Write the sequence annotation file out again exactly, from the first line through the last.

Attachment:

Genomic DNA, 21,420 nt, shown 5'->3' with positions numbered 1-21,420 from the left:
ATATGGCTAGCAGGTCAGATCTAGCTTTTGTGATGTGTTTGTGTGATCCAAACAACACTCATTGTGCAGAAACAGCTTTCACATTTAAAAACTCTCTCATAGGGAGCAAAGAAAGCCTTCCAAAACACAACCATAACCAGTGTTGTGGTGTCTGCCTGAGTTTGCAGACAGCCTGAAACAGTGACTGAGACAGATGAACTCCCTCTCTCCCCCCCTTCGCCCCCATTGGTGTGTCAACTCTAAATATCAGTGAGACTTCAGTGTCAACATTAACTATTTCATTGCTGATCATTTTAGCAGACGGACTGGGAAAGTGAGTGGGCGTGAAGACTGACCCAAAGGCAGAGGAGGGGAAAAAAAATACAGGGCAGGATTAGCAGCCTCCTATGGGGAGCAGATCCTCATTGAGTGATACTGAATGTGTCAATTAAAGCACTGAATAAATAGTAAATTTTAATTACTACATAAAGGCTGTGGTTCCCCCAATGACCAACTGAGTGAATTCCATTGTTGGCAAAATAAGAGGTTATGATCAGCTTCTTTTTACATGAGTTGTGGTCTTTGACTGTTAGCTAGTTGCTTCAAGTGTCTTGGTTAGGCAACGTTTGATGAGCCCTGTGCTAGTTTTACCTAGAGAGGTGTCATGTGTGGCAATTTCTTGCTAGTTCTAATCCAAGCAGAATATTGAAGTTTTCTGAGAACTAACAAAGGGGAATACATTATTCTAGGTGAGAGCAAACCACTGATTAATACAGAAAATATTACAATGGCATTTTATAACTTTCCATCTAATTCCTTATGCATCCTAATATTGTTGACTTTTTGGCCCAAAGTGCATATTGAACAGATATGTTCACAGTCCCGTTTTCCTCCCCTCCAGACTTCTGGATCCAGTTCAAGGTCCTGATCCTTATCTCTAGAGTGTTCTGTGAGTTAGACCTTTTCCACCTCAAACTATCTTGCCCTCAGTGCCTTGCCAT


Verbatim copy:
Genomic DNA, 21,420 nt, shown 5'->3' with positions numbered 1-21,420 from the left:
ATATGGCTAGCAGGTCAGATCTAGCTTTTGTGATGTGTTTGTGTGATCCAAACAACACTCATTGTGCAGAAACAGCTTTCACATTTAAAAACTCTCTCATAGGGAGCAAAGAAAGCCTTCCAAAACACAACCATAACCAGTGTTGTGGTGTCTGCCTGAGTTTGCAGACAGCCTGAAACAGTGACTGAGACAGATGAACTCCCTCTCTCCCCCCCTTCGCCCCCATTGGTGTGTCAACTCTAAATATCAGTGAGACTTCAGTGTCAACATTAACTATTTCATTGCTGATCATTTTAGCAGACGGACTGGGAAAGTGAGTGGGCGTGAAGACTGACCCAAAGGCAGAGGAGGGGAAAAAAAATACAGGGCAGGATTAGCAGCCTCCTATGGGGAGCAGATCCTCATTGAGTGATACTGAATGTGTCAATTAAAGCACTGAATAAATAGTAAATTTTAATTACTACATAAAGGCTGTGGTTCCCCCAATGACCAACTGAGTGAATTCCATTGTTGGCAAAATAAGAGGTTATGATCAGCTTCTTTTTACATGAGTTGTGGTCTTTGACTGTTAGCTAGTTGCTTCAAGTGTCTTGGTTAGGCAACGTTTGATGAGCCCTGTGCTAGTTTTACCTAGAGAGGTGTCATGTGTGGCAATTTCTTGCTAGTTCTAATCCAAGCAGAATATTGAAGTTTTCTGAGAACTAACAAAGGGGAATACATTATTCTAGGTGAGAGCAAACCACTGATTAATACAGAAAATATTACAATGGCATTTTATAACTTTCCATCTAATTCCTTATGCATCCTAATATTGTTGACTTTTTGGCCCAAAGTGCATATTGAACAGATATGTTCACAGTCCCGTTTTCCTCCCCTCCAGACTTCTGGATCCAGTTCAAGGTCCTGATCCTTATCTCTAGAGTGTTCTGTGAGTTAGACCTTTTCCACCTCAAACTATCTTGCCCTCAGTGCCTTGCCAT